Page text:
View Full Version : With All Due Respect...

06-07-2006, 08:39 PM
With everything that is happening in Iraq....

Is this the best our brothers at the AFPS (http://www.defenselink.mil/news/articles.html) can do?

In this fight for our lives in the IO spectrum, I personally find the following fitting for a Bizzaro World Pulitzer Nomination:

Observing Iraq (http://www.defenselink.mil/news/Jun2006/20060607_5355.html)

By Jim Garamone
American Forces Press Service

QAIM, Iraq, June 7, 2006 – Editor's Note: AFPS reporter Jim Garamone has traveled in the U.S. Central Command theater since April, covering various aspects of the mission and the men and women who make it happen. In the course of his travels, Garamone has noted that many glimpses of life in Iraq are revealing and give a look into the window of the war on terror. Here are a few of those vignettes.

Boom, Boom! Out Go the Lights

Early one morning at Camp Hit came the unmistakable sound of a mortar launching. A door opened and a woman yelled, "Is that incoming or outgoing?"

Before anyone could answer came a huge "boom" that rocked the mud buildings. "Oh, that's definitely incoming," she said, and shut the door.

No one was injured in the attack.

Be Like Mike

Anbar province is the center of anti-coalition sentiment. Or is it?

The Iraqis in Anbar profess to not like Americans, but they are trying mighty hard to look like them. As you pass the men in the streets, they look with flint-hard stares -- underneath their New York Yankees or Chicago Bulls caps.

American companies find excellent billboards on Iraqi T-shirts, and Nike and Reebok shoes are "tres chic" here.

The Iraqis even emulate the servicemembers who are enforcing security around their cities. The latest fad among young men is to get "high and tight" haircuts like the soldiers and Marines who patrol in the area.

Silence is Scary

A line of servicemembers coming out of an Internet café is a moment of dread in Iraq.

"I hate to see that," said an officer as soldiers filed out of the facility at an Anbar province forward operating base.

He didn't like it because commanders shut down the Internet and phone lines without notice if they take casualties. Military officials do not want families to find out of the death or wounding of a loved one via e-mail or a satellite phone call. "Most soldiers wouldn't do that, but who wants to take the chance?" said a coalition official.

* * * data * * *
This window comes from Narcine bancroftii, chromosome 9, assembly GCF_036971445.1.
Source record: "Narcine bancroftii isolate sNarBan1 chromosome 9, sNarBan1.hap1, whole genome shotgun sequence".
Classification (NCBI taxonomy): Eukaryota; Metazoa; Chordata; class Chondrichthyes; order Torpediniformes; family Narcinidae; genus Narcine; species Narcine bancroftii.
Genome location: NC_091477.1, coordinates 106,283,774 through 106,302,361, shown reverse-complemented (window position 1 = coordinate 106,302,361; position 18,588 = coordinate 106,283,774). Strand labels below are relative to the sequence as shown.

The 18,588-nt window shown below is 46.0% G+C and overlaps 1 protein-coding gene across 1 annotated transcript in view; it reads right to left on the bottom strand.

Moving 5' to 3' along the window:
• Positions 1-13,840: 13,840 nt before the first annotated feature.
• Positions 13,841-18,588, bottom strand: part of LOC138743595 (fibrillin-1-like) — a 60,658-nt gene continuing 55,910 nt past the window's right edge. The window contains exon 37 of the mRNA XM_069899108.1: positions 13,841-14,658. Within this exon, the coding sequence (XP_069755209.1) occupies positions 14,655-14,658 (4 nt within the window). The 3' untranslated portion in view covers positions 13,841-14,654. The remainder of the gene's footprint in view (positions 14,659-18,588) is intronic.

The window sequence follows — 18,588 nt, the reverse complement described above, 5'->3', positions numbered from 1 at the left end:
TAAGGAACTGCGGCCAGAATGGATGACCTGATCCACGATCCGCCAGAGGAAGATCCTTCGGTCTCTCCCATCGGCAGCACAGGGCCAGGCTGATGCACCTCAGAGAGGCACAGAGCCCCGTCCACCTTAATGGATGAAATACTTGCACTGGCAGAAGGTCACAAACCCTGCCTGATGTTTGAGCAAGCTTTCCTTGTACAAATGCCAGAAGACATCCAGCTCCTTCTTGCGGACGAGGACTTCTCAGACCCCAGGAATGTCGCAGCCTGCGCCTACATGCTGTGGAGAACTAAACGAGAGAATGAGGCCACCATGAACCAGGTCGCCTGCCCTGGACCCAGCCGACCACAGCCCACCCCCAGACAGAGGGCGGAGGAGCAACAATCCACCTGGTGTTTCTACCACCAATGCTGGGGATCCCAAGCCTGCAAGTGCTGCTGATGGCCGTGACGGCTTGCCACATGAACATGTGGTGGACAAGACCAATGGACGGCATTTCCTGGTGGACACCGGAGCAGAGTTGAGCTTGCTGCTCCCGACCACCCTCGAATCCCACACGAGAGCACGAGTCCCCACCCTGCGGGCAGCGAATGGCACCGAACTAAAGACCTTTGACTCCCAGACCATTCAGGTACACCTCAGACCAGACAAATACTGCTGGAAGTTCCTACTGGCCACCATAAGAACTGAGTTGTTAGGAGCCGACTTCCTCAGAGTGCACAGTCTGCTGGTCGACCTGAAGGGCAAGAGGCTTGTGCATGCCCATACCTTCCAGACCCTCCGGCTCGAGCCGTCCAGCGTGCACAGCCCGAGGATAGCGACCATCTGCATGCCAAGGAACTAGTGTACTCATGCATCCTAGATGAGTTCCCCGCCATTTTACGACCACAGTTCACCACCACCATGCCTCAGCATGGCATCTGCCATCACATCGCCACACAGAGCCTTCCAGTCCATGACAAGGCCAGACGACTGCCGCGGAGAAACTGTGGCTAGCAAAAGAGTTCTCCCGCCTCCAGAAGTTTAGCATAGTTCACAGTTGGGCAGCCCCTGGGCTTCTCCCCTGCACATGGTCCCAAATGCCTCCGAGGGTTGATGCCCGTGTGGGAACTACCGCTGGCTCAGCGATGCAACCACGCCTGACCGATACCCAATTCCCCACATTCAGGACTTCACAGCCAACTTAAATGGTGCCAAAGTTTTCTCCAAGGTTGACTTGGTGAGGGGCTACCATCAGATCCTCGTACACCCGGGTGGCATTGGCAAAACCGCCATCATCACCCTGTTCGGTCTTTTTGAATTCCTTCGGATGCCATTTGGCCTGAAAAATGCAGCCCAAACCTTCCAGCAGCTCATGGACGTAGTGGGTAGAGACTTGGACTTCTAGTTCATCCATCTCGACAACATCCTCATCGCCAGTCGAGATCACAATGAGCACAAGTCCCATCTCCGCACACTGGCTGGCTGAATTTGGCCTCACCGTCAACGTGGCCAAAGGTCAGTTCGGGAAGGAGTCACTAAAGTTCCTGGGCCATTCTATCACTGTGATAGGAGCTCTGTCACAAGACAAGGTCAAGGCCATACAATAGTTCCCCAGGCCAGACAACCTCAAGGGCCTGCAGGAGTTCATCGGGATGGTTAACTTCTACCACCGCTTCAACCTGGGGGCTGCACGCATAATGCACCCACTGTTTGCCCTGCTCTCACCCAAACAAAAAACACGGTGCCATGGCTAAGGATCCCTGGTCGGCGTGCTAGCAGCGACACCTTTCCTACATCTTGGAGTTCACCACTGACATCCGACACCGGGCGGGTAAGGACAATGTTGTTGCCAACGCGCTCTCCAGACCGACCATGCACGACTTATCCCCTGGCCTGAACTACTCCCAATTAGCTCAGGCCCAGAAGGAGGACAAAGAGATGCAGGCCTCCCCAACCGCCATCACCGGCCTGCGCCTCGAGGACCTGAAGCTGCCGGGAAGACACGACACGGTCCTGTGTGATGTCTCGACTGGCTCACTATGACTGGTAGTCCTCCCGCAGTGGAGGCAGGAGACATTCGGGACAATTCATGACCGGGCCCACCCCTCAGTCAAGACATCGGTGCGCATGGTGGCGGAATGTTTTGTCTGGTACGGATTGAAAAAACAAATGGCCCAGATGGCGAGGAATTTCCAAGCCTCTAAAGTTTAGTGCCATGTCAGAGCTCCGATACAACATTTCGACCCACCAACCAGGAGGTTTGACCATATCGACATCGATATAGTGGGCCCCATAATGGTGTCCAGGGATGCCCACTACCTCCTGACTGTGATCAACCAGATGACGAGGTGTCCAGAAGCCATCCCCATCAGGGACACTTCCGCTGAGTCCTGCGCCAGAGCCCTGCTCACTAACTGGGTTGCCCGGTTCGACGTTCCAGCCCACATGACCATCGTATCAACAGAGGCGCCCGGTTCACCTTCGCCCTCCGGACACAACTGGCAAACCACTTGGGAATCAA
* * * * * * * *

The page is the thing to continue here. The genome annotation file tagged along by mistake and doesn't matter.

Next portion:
In this case, the café wasn't closed for a casualty, but a power surge that crashed the system. It may have been the only time losing all data was greeted with a sigh of relief.

From Halls of Monteczuma to Qaim?

In the Marine Corps it's all about the tradition of courage, bravery and loyalty. The service is masterful at tying its illustrious history to its challenging present.

At Qaim, the 1st Battalion, 7th Marines remembers its history by naming the various forward operating bases scattered throughout the region after glorious moments in Corps history. That is why Marines here can travel from Chapultepec to Belleau Wood to Iwo Jima to Hue City in one afternoon.

Who knows? In the future, perhaps Qaim may be added to the list.

Again, with all due respect - this is unsat in light of the information we need to get out....

06-07-2006, 08:56 PM
In the course of his travels, Garamone has noted that many glimpses of life in Iraq are revealing and give a look into the window of the war on terror.
Condescending? Patronizing?

No "due respect" at all is due the author or the publisher when reviewing that article. "Vignettes" that are both colorless and written at a middle school level. Reporting such as that destroys credibility with our own troops, and does nothing to boost the IO campaign at any point along the spectrum.

06-07-2006, 09:10 PM
Condescending? Patronizing?

With all due respect may be a Marine Corps' thing - it almost always precedes a dressing down - with plausible denial:)

Where is the next A1C Adrian Cronauer when you need him????

Tom Odom
06-08-2006, 07:30 PM
Believe it or not my Navy Chief in Rwanda lived in the same apt buidling as Cronauer in Alexandria, VA.

Both would be useful in responding to this illuminating reporting....

I believe the full phrase is "with all due respect to your rank" (this is REALLY important because you are acknowledging the import of said rank whatever it is). Then you can quasi-legally tell the wearer of said rank their intellect lagged behind their promotion or just REALLY REALLY imply that is the case.

Used it myself on occasion...

Also had it used on me by senior NCOs when I was a young shavetail in a time long, long ago...:)